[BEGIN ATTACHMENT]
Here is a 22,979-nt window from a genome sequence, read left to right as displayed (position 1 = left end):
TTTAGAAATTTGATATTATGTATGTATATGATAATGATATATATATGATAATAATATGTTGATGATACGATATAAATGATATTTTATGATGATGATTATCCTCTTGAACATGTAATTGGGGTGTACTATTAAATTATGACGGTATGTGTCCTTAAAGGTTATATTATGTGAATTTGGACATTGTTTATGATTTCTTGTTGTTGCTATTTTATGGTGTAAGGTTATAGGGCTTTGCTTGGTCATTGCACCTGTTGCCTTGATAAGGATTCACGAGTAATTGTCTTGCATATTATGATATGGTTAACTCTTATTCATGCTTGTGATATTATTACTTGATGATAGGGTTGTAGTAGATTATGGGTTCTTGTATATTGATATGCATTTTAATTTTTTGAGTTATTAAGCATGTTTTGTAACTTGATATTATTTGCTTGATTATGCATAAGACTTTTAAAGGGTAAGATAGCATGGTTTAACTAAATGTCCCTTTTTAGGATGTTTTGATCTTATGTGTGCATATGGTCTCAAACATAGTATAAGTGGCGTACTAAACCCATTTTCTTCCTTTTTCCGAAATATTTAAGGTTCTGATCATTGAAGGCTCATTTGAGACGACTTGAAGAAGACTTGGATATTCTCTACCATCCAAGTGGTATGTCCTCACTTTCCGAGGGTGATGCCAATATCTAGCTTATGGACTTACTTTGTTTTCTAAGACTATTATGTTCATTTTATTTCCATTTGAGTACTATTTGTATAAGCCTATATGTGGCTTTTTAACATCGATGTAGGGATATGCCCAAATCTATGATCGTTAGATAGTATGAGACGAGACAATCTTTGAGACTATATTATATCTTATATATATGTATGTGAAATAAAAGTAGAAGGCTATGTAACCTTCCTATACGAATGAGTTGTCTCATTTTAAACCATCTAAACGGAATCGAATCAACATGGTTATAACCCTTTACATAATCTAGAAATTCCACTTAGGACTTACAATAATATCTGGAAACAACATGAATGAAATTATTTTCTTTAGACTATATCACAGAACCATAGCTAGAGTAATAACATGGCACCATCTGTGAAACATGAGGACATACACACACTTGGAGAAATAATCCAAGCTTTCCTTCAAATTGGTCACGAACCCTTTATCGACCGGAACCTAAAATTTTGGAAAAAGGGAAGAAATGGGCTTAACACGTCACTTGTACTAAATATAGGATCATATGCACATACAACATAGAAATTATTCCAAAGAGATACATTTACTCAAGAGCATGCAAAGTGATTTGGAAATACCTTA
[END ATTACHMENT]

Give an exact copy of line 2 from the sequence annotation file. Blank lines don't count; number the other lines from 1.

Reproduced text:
TTTAGAAATTTGATATTATGTATGTATATGATAATGATATATATATGATAATAATATGTTGATGATACGATATAAATGATATTTTATGATGATGATTATCCTCTTGAACATGTAATTGGGGTGTACTATTAAATTATGACGGTATGTGTCCTTAAAGGTTATATTATGTGAATTTGGACATTGTTTATGATTTCTTGTTGTTGCTATTTTATGGTGTAAGGTTATAGGGCTTTGCTTGGTCATTGCACCTGTTGCCTTGATAAGGATTCACGAGTAATTGTCTTGCATATTATGATATGGTTAACTCTTATTCATGCTTGTGATATTATTACTTGATGATAGGGTTGTAGTAGATTATGGGTTCTTGTATATTGATATGCATTTTAATTTTTTGAGTTATTAAGCATGTTTTGTAACTTGATATTATTTGCTTGATTATGCATAAGACTTTTAAAGGGTAAGATAGCATGGTTTAACTAAATGTCCCTTTTTAGGATGTTTTGATCTTATGTGTGCATATGGTCTCAAACATAGTATAAGTGGCGTACTAAACCCATTTTCTTCCTTTTTCCGAAATATTTAAGGTTCTGATCATTGAAGGCTCATTTGAGACGACTTGAAGAAGACTTGGATATTCTCTACCATCCAAGTGGTATGTCCTCACTTTCCGAGGGTGATGCCAATATCTAGCTTATGGACTTACTTTGTTTTCTAAGACTATTATGTTCATTTTATTTCCATTTGAGTACTATTTGTATAAGCCTATATGTGGCTTTTTAACATCGATGTAGGGATATGCCCAAATCTATGATCGTTAGATAGTATGAGACGAGACAATCTTTGAGACTATATTATATCTTATATATATGTATGTGAAATAAAAGTAGAAGGCTATGTAACCTTCCTATACGAATGAGTTGTCTCATTTTAAACCATCTAAACGGAATCGAATCAACATGGTTATAACCCTTTACATAATCTAGAAATTCCACTTAGGACTTACAATAATATCTGGAAACAACATGAATGAAATTATTTTCTTTAGACTATATCACAGAACCATAGCTAGAGTAATAACATGGCACCATCTGTGAAACATGAGGACATACACACACTTGGAGAAATAATCCAAGCTTTCCTTCAAATTGGTCACGAACCCTTTATCGACCGGAACCTAAAATTTTGGAAAAAGGGAAGAAATGGGCTTAACACGTCACTTGTACTAAATATAGGATCATATGCACATACAACATAGAAATTATTCCAAAGAGATACATTTACTCAAGAGCATGCAAAGTGATTTGGAAATACCTTA